* ONOMATOPOEIA UNO [Sound card game?]
* QUOI, EARL? ["What did you say, Monsieur Warren?"?]
* Double crosswordese special! ENNUI AEON [Great time which is really boring?]

And my favorite (and most inappropriate) one?

* F*** YOU, AIELLO! [Hateful words for actor Danny?]

AliasZ 1:10 AM  
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AliasZ 1:17 AM  
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JFC 1:18 AM  

Gee, gosh, holy moly, golly, gee willikers, Batman, you don't like a vowel run? Me neither. Boring. Snooze. What a waste for a Sunday puzzle. Amazingly, I finished with SOVS also. The difference between this puzzle and Saturday's is this: Saturday's was torture by the rack. This puzzle was torture by the Chinese water drip, drip, drip....


AliasZ 1:25 AM  

So this is a theme? Rather thin and uninspired, methinks. And what happened to lonely, poor-old, sometimes Y? Anyone? Anyone?

How about a theme that has all the consonants in order, from thinnest (J) to fattest (W)?

The rest of the puzzle was pretty clean, not much junk in it. I loved THE SOPRANOS, but aren’t FIND PEACE and BE CALM exactly the same as DON'T PANIC? I also liked the HAIRPIN STEPTURN, which often is, and the ERUDITE ADSPEAK which rarely is. I thought RSVPD should have been RSVP’ED. I hated HOT LEAD as clued. I would have clued it as "Potential buyer."

Oh no, not another Apple reference. It seems we have at least one every day. Wait, didn’t Apple also make the IROBOT? It seems a natural succession after iTunes, iPod and iPad.

Lots of A’s in row 19: AARON, OKRA, ABAA, AGRA. In fact, there are 10 more A’s than E’s today.

Here is a brief excerpt from the opera Billy BUDD by Benjamin Britten, based on the moving novella by Herman Melville.

Happy Sunday.

Steve J 1:44 AM  

Could not figure out the theme as I was solving, and even when I finished, it wasn't apparent. Not a banner start. (For a good part of the puzzle, I thought there was some sore of swap - vowel for consonant, or vowel of one sound for another - but it became clear that wasn't the case. What was there never became clear to me.)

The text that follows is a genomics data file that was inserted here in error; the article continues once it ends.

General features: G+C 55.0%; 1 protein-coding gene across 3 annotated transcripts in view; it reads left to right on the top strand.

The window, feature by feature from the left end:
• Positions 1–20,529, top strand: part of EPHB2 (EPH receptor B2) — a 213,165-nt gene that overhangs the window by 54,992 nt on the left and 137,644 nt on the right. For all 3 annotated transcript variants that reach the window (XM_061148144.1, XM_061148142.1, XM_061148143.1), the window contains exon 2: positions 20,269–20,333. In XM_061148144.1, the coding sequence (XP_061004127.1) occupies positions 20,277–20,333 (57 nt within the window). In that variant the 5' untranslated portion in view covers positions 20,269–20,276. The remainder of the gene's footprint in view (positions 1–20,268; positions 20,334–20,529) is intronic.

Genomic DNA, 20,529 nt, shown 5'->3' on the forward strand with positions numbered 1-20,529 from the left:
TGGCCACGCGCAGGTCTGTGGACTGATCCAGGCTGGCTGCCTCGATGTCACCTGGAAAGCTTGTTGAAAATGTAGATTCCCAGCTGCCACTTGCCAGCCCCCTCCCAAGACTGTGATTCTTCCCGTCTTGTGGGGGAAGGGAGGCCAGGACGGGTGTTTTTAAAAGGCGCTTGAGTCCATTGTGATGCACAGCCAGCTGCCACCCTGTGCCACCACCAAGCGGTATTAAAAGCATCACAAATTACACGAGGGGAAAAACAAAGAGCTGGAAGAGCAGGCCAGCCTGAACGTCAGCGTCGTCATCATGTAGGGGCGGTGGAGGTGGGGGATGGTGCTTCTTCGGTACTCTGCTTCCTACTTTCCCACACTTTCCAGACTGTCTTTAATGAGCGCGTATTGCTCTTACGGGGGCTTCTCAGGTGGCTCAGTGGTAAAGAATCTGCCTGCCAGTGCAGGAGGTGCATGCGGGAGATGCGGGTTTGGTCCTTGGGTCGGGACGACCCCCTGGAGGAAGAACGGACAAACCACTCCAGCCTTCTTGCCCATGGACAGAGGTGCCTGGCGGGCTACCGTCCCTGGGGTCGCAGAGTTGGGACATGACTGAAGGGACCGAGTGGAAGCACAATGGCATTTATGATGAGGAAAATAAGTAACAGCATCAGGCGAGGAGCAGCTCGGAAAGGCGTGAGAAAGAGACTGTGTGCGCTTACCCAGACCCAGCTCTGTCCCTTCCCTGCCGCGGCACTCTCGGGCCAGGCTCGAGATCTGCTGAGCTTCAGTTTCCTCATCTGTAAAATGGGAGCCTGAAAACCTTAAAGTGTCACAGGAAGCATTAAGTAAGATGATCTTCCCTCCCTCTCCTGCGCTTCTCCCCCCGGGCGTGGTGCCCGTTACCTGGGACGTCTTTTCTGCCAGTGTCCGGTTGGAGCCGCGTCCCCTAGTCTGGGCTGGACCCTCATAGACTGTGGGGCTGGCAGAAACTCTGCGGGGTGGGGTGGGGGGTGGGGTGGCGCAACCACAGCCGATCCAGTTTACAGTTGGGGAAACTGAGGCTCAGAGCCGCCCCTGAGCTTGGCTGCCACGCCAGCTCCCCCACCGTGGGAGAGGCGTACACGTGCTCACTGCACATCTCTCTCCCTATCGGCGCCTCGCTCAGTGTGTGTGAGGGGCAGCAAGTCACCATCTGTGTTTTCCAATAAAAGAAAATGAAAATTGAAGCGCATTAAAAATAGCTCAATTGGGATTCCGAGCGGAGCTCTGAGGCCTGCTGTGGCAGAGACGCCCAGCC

While it's problematic enough that the theme wasn't terribly apparent (which is probably my fault), the bigger problem is that the theme answers are just plain dull. No humor, no cleverness. Just straightforward descriptions of the clues. It's not a good theme when the most interesting bits of fill are all outside the theme answers.

SOVS was the last thing to fall for me, too, because it was so daft (and bad). So bad that I spent several seconds wondering how in the hell kings and queens were Soviets.

Did like THE SOPRANOS (and its very good clue), MEDIA BIAS and DON'T PANIC. Didn't like much else.

Does anyone add an s to OKRA in real life? To me, it's always been like fish or deer or moose - plural and singular are the same.

Evan 1:48 AM  


My R-rated theme suggestion includes Y in that vowel run. I wish I could say I planned it that way, but I didn't. I'm just as guilty of shunning Y as everyone else. Just like Stephen Colbert once said, "A, E, I, O, U, and sometimes Y? Consonant or vowel? Make up your mind. We're at war!"

Davis 3:36 AM  

One groaner to add to the list: ITERS clued as "Roman roads" is terrible—tacking on the English ending to a Latin word gives a result that's garbage in both languages. (For the record, the correct answer would have been ITINERA.) This should have been clued as "Anatomical passages", since that gets you to ITERS without abusing either language.

Also, I wonder if DON'T PANIC originally had a Hitchhiker's Guide to the Galaxy clue.

paulsfo 3:47 AM  

I agree that RSVPD should have an "e" and I think that OKRAS would only be correct if it were referring to multiple varieties of the vegetable.

For some reason I got a kick out of LEIAOUTCOME and ADIEUOARSMAN.

Carola 4:43 AM  

It took me an embarrassingly long time to get the theme - way down in the nether regions somewhere - so I missed what fun (and help) the vowel runs offered for almost the whole puzzle.

From the first theme entry, CHATEAU OILS, I (mis)understood that the vowel run at the end of the first word would sound like the vowel that began the second word, as "EAU" sounds like the letter "O." It also happens to work with ROUE AIRLINES, as the accented E is pronounced like "A." But after that....

It turned into a long, more dogged than enjoyable struggle - close to an ENNUI AEON (thank you, @Evan, for that smile, and your other ideas, too!).

@AliasZ - Your consonants idea really made me laugh. For me, this is one of those days where the comments is where the fun is.

The albatross 5:31 AM